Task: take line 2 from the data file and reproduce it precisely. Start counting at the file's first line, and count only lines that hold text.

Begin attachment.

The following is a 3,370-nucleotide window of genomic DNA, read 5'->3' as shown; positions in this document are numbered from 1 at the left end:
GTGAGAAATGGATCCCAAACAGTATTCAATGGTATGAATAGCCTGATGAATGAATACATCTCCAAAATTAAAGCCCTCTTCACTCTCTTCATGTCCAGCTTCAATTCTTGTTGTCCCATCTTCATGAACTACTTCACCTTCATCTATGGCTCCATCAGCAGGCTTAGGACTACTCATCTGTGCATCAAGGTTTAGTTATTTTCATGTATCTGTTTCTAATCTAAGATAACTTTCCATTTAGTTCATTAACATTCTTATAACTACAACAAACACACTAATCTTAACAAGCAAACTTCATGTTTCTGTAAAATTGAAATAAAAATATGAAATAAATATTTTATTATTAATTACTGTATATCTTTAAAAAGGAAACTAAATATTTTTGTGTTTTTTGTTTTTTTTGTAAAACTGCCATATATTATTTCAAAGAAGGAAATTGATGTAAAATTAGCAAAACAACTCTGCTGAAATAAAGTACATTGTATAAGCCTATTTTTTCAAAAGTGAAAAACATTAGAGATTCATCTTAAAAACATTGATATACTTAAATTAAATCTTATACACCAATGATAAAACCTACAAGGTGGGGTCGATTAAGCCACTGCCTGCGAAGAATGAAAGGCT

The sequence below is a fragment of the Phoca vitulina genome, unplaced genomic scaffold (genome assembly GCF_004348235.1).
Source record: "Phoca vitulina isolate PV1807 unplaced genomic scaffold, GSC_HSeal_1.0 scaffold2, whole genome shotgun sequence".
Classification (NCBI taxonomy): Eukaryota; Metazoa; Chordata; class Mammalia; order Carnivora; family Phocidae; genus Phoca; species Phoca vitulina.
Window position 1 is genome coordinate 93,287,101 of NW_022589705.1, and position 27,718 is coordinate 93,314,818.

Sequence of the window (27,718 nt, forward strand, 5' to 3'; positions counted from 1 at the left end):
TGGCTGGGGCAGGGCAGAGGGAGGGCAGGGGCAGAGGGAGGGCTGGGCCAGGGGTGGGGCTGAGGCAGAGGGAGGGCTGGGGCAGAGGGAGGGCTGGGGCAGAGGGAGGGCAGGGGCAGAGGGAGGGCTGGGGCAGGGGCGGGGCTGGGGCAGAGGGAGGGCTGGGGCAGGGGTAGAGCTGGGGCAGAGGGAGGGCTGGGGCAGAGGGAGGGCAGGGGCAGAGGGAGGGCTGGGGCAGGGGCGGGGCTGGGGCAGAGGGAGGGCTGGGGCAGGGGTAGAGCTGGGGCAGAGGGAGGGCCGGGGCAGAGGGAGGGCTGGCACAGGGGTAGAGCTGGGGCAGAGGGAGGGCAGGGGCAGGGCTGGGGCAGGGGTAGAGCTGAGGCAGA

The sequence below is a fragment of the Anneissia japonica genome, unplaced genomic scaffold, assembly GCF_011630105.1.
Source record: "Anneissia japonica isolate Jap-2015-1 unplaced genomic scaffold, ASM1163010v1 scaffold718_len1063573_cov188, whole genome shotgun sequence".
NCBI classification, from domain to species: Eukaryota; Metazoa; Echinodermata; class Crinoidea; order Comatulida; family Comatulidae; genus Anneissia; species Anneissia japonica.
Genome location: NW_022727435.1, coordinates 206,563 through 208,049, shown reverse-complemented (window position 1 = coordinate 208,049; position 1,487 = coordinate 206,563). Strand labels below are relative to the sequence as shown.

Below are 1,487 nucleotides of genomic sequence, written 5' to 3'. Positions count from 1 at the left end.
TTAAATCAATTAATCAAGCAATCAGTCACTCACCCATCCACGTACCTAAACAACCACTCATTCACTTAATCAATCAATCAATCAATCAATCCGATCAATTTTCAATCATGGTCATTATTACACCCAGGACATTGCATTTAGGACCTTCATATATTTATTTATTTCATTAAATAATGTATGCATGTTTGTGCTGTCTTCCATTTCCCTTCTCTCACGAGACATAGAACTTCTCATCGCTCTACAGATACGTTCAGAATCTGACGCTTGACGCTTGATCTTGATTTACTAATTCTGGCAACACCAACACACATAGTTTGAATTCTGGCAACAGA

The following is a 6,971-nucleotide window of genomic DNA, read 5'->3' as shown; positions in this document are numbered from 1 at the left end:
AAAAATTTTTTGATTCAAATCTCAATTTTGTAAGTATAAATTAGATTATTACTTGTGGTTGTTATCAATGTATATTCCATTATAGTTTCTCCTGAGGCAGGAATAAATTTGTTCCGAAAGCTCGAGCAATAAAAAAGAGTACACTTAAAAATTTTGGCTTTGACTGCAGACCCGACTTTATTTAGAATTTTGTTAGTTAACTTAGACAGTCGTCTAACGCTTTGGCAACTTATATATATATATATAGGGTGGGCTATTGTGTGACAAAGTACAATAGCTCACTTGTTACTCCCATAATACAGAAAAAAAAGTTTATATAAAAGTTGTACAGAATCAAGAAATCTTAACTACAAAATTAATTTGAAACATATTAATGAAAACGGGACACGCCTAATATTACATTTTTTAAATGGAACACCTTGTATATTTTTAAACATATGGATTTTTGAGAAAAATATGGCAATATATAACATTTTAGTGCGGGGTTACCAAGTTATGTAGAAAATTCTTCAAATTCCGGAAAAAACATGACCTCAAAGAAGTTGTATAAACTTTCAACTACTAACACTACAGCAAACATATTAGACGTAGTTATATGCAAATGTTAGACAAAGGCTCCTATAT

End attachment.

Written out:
GTGAGAAATGGATCCCAAACAGTATTCAATGGTATGAATAGCCTGATGAATGAATACATCTCCAAAATTAAAGCCCTCTTCACTCTCTTCATGTCCAGCTTCAATTCTTGTTGTCCCATCTTCATGAACTACTTCACCTTCATCTATGGCTCCATCAGCAGGCTTAGGACTACTCATCTGTGCATCAAGGTTTAGTTATTTTCATGTATCTGTTTCTAATCTAAGATAACTTTCCATTTAGTTCATTAACATTCTTATAACTACAACAAACACACTAATCTTAACAAGCAAACTTCATGTTTCTGTAAAATTGAAATAAAAATATGAAATAAATATTTTATTATTAATTACTGTATATCTTTAAAAAGGAAACTAAATATTTTTGTGTTTTTTGTTTTTTTTGTAAAACTGCCATATATTATTTCAAAGAAGGAAATTGATGTAAAATTAGCAAAACAACTCTGCTGAAATAAAGTACATTGTATAAGCCTATTTTTTCAAAAGTGAAAAACATTAGAGATTCATCTTAAAAACATTGATATACTTAAATTAAATCTTATACACCAATGATAAAACCTACAAGGTGGGGTCGATTAAGCCACTGCCTGCGAAGAATGAAAGGCT